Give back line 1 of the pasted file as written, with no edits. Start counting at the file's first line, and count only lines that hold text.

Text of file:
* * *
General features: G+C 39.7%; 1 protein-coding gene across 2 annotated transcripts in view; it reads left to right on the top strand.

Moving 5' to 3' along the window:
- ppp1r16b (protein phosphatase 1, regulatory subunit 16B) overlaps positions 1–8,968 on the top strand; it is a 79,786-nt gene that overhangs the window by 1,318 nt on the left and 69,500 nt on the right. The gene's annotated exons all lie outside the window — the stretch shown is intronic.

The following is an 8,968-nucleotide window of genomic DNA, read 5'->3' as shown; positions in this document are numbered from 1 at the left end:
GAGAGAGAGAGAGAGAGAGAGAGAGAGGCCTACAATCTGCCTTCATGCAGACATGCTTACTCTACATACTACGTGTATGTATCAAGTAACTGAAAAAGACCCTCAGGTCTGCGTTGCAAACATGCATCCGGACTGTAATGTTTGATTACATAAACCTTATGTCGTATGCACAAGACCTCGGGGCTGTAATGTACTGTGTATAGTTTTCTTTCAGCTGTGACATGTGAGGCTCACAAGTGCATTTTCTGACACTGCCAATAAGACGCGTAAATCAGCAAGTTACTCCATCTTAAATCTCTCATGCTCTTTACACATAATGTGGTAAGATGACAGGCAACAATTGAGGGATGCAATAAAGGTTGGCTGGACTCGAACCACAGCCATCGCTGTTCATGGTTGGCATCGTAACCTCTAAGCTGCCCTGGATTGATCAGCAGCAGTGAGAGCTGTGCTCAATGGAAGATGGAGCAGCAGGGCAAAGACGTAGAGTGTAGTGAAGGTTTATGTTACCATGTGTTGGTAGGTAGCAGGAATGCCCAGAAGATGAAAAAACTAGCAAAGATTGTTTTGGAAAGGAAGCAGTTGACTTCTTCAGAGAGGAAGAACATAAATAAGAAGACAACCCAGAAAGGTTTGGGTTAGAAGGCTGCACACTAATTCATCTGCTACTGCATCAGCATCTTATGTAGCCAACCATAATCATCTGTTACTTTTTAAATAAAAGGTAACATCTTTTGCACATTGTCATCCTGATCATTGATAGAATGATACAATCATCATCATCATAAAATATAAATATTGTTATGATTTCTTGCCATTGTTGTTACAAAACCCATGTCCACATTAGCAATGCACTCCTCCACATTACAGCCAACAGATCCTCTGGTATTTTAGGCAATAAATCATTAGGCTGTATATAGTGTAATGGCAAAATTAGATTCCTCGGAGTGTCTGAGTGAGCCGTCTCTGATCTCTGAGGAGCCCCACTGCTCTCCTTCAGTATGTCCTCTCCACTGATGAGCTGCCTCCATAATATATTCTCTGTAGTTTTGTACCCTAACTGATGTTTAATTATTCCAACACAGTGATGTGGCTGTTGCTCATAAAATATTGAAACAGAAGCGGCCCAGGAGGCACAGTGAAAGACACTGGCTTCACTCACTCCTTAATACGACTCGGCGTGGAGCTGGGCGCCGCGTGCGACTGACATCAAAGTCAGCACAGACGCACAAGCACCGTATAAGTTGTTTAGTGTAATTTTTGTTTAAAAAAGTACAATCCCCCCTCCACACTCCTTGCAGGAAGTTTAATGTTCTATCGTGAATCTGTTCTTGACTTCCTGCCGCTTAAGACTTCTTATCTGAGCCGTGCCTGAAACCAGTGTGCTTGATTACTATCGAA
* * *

General features: G+C 39.7%; 1 protein-coding gene across 2 annotated transcripts in view; it reads left to right on the top strand.